Sunday, 28 December 2008

Local travel: future trends

Geographical magazine coined all sorts of new buzzwords for their December “future of tourism” issue. Most include the prefix “geo” as a subtle reminder of where you heard it first.

First up is the “geotourist”. According to the term’s inventor, Jonathan Tourtellot of National Geographic Traveler, this is someone who “gets off a cruise ship and discovers an interesting town, then decides to come back and explore it another time”.

Tourists who like places and aren’t satisfied with a couple of hours docking in a cruise port? This didn’t strike me as anything new, but, reading on, the underlying point gets more interesting.

Geotourists are those who look beyond just ticking places off a list and want to build connections with the destinations and their people. Their aim is to "sustain or enhance the geographical character of a place: the environment, heritage, aesthetics, culture and well-being of its residents”.

Sustainable, or conscious, tourism may not be a brand new concept, but here's hoping Geographical are right and it will continue to spread. After all, something's got to give.
Tourtellot points out there could be seven billion tourists rooming our planet in next decade and “if four billion people decide to see the Mona Lisa, it would take 309 years, even with groups of 25 viewing it for one minute, 24 hours a day”.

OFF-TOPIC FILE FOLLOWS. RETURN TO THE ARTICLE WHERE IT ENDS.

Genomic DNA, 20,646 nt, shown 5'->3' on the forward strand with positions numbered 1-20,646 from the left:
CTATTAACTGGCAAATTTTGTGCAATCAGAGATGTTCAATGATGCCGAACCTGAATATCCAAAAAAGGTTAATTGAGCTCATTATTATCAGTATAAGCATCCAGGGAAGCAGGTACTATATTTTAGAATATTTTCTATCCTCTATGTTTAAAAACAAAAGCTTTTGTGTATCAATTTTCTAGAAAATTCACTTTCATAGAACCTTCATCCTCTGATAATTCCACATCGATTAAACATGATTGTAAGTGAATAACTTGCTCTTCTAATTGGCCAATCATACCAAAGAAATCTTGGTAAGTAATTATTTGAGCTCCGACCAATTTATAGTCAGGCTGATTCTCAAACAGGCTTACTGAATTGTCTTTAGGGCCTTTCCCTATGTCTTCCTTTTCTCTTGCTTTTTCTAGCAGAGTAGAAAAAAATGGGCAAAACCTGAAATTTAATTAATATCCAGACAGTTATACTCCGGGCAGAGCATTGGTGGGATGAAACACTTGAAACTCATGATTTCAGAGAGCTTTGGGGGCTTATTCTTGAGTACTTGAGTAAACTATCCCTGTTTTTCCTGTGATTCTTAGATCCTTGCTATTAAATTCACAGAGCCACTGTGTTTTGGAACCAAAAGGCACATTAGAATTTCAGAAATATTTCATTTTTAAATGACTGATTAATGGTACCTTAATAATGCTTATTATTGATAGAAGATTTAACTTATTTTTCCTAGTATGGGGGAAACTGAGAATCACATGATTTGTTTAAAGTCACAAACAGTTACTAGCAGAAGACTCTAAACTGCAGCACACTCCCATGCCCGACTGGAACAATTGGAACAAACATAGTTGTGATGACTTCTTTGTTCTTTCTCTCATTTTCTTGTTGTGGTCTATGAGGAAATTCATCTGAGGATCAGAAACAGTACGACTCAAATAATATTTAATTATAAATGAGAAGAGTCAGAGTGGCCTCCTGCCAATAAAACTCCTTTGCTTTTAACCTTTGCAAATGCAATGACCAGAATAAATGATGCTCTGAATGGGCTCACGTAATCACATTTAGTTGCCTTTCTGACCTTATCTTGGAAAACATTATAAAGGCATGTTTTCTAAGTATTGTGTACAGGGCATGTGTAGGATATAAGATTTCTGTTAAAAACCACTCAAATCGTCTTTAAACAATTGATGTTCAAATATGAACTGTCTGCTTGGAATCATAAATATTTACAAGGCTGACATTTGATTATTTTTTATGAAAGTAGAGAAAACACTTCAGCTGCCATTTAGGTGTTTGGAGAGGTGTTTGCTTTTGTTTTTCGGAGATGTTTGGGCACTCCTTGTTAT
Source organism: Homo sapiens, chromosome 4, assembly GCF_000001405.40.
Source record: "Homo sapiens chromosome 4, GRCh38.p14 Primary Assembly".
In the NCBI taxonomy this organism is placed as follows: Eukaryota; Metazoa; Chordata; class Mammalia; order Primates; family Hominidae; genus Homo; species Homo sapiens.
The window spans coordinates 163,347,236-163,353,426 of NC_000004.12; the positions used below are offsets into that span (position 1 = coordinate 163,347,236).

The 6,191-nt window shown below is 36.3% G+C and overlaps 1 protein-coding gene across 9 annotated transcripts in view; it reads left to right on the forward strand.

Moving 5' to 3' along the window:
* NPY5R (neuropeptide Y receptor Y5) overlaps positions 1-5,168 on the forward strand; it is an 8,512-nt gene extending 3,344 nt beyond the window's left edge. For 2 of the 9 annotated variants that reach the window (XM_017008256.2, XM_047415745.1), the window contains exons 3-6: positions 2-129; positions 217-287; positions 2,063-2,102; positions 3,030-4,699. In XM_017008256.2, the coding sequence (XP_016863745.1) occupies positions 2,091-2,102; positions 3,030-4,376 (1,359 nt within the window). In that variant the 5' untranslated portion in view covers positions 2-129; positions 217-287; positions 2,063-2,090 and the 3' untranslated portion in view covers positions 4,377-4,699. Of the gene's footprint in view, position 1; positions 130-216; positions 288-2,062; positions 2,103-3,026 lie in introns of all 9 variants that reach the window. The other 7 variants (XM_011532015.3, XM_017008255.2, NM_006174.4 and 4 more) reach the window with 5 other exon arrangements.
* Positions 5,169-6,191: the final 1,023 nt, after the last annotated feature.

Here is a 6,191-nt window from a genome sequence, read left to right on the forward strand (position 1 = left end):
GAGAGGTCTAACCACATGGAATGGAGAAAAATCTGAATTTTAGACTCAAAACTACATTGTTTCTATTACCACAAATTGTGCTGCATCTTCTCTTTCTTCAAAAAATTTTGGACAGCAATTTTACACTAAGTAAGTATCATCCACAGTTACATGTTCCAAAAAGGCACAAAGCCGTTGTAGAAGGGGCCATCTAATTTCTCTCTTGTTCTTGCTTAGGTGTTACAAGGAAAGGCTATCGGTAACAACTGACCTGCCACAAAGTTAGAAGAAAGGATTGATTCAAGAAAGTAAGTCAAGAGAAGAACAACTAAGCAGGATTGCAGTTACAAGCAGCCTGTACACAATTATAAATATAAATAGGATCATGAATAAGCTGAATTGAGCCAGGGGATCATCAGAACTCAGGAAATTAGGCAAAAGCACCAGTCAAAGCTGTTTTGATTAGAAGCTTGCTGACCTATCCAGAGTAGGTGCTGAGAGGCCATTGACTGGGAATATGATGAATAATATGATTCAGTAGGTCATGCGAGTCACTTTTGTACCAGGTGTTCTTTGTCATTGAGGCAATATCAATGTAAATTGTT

So what else does the future hold? According to Geographical, travel by 2020 will also be “geo-local”. Basically, this means holidaymakers will travel closer to home. "We'll begin to travel more within our own countries and continents, and less frequently beyond them. A British family might head to Cornwall to stay in a locally run Cornish cottage, shop for Cornish crafts and enjoy a cream tea.”

Perhaps. Although, as the economic crisis takes hold, I’d say people aren’t going to wait until 2020 until they start holidaying closer to home.

So, it's buzzword number three that is arguably the most innovative of the lot: hyper-local sourcing. "
By 2020, we'll also see the majority of hotels getting their produce, employees, materials, services and the like from sources within their immediate vicinity," they say. They also predict a new type of hotel - 'the ten-kilometre hotel' - for which all food and materials will have been sourced from within a ten-kilometre radius. Hotels will offer energy and water for guests on a metered system, and there will be discounts for visitors who keep their consumption below average.

For me, "geotourism" and "geo local" travel are already in full swing, but I'll be interested to see if the "hyper local" prediction comes true. I can see the potential. My first, and only, such experience was when
received a discount for arriving by public transport at a tree-climbing centre on the Isle of Wight.

The hotel or excursion bill of the future ('s mock-up is pictured), which offers discounts rather than just piling on unexpected extras would certainly make a welcome change.